Study Shows Small Business Loan Demand Highest Since 2012
A study released today reveals that American small businesses are eager to take business loans, with 48% planning to take out a loan in the next year, the highest level of demand since 2012. The study, called “Gimme Credit: Faster, Simpler, Safer Credit Main Street America,” was conducted by PayNet, which provides small business credit data, and Raddon, a research provider to financial institutions.
According to the study, almost 65% of small businesses anticipate an increase in sales, the highest percentage in over 14 years. And 43% of small businesses have overall confidence in the economy.
“Small businesses are in full-on growth mode,” said PayNet President William Phelan. “They’re looking to banking partners for reasonable capital infusions, but are discouraged by slow reviews, impersonal processes and denials. This creates a huge opportunity for nimble community banks, credit unions, and alternative lenders to fill the void.”
Already, some larger banks like Chase and PNC have partnered with OnDeck’s ODX to enhance speed and fill this void.
Still, small business loan demand is often met with uncertainty from banks that remain wary of lending to small businesses in the wake of the financial crisis, according to the study. But Bill Handel, Chief Economist at Raddon, believes that lenders can change their ways, while still being fiscally responsible.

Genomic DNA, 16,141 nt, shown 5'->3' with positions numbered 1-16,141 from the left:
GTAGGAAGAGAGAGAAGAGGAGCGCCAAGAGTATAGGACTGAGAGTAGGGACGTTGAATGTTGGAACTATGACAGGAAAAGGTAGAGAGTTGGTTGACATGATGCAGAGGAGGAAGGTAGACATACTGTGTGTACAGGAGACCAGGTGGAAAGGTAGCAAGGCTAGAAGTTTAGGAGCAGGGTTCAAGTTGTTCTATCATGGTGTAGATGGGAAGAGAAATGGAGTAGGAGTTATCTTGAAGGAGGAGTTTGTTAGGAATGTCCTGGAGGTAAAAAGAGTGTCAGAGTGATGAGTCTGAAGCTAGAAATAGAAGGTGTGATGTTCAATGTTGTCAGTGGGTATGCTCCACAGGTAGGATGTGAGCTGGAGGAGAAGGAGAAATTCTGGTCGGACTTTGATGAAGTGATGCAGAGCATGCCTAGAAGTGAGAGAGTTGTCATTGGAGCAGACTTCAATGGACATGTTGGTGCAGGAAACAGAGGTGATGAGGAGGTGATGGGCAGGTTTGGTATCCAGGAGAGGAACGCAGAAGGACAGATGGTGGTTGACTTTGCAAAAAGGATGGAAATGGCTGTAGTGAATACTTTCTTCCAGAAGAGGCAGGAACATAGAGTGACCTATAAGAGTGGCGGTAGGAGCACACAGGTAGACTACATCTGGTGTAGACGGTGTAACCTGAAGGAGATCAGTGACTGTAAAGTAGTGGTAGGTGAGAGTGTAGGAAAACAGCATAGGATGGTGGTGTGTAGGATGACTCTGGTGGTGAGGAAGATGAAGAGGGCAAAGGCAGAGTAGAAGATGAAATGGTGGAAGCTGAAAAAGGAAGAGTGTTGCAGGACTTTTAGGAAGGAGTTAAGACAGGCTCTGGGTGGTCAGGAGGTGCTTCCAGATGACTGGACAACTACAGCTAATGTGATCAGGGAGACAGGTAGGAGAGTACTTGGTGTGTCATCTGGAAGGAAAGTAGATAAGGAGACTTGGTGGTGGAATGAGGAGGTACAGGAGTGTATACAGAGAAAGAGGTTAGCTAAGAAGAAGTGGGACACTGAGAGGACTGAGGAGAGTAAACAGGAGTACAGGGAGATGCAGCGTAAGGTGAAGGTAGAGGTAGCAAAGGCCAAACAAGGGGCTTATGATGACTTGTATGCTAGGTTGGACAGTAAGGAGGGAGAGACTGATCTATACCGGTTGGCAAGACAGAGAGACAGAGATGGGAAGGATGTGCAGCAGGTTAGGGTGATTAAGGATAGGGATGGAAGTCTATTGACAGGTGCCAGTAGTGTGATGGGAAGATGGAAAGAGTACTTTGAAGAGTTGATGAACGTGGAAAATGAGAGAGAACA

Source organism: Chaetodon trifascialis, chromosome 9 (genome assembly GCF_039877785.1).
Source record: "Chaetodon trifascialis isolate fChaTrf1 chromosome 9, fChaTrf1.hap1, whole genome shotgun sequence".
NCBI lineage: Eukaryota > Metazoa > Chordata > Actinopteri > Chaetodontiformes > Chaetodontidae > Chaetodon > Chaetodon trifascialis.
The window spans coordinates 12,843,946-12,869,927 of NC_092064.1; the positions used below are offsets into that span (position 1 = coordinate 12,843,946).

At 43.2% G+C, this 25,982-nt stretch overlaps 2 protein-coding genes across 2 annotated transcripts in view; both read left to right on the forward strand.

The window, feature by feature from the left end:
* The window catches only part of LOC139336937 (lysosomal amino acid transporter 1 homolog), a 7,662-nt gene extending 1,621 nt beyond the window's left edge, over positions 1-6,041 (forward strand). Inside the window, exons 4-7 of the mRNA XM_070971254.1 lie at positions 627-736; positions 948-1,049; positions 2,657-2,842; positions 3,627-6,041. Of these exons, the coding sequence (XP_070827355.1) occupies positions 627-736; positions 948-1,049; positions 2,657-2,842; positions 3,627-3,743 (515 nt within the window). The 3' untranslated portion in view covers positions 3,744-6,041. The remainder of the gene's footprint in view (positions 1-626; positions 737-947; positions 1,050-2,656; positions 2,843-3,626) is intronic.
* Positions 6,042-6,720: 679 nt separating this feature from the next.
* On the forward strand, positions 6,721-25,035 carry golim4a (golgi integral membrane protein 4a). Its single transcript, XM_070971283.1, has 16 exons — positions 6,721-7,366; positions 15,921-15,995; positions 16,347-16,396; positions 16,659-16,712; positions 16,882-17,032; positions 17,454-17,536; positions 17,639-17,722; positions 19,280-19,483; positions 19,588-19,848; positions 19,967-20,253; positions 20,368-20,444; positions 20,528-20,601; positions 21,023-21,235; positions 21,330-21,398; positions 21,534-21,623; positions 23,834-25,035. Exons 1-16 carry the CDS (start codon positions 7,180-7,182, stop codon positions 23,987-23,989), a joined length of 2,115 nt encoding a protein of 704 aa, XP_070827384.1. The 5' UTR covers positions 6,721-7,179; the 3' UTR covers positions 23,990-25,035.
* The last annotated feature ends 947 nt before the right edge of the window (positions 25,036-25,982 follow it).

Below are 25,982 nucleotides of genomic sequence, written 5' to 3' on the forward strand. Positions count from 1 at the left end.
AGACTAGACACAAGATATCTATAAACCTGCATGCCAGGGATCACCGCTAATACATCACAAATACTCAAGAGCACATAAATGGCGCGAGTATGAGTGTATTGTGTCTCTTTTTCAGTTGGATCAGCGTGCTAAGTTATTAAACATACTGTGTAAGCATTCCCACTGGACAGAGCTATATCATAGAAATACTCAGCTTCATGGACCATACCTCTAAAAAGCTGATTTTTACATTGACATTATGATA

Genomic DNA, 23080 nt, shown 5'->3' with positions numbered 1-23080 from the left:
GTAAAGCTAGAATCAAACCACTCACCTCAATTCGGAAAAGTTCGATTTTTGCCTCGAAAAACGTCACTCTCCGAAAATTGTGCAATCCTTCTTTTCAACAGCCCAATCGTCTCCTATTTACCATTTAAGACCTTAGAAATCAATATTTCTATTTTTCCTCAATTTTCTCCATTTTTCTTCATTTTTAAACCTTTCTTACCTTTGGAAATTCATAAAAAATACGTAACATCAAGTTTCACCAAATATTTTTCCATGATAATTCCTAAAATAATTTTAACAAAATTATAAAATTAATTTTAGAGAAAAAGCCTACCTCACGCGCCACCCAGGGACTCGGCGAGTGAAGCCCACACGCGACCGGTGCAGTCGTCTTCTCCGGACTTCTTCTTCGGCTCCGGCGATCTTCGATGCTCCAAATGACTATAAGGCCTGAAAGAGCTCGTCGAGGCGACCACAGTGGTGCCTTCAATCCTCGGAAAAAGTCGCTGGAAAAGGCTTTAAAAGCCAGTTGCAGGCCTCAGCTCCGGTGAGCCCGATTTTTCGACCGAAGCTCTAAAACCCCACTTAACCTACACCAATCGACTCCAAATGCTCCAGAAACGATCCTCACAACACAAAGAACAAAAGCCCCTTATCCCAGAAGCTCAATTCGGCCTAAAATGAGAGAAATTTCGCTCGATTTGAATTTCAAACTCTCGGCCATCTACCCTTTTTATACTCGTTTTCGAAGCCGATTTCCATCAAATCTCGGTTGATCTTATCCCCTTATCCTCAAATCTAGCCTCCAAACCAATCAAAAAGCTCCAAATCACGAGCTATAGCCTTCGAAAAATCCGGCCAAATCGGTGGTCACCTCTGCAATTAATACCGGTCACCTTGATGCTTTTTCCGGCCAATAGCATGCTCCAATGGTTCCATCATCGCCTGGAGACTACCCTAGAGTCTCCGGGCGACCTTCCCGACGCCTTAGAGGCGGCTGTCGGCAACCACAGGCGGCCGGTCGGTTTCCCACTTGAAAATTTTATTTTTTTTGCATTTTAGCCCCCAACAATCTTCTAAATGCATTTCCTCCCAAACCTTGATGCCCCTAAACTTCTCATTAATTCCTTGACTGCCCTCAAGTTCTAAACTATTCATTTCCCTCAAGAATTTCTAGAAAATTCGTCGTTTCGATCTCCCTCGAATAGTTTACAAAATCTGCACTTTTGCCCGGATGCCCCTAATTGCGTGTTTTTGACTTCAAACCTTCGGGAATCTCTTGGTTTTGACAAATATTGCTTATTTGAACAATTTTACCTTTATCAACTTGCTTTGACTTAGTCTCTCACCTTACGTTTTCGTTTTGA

“It’s a recurring cycle,” Handel said. “Cumbersome underwriting practices increase the likelihood that lenders are either unwilling or unable to extend favorable terms to small businesses, which in turn discourages applications. Fortunately, lenders can take steps to improve their efficiency and profitability in this area.”
What are some of these steps? The study recommends the following:
- Segment applications by loan request size and reviews by loan risk profile.
- Deploy technology to assist in preparing applications, collecting data, and analyzing the business/loan.
- Optimize procedures by leveraging industry intelligence to improve their “decision engines.”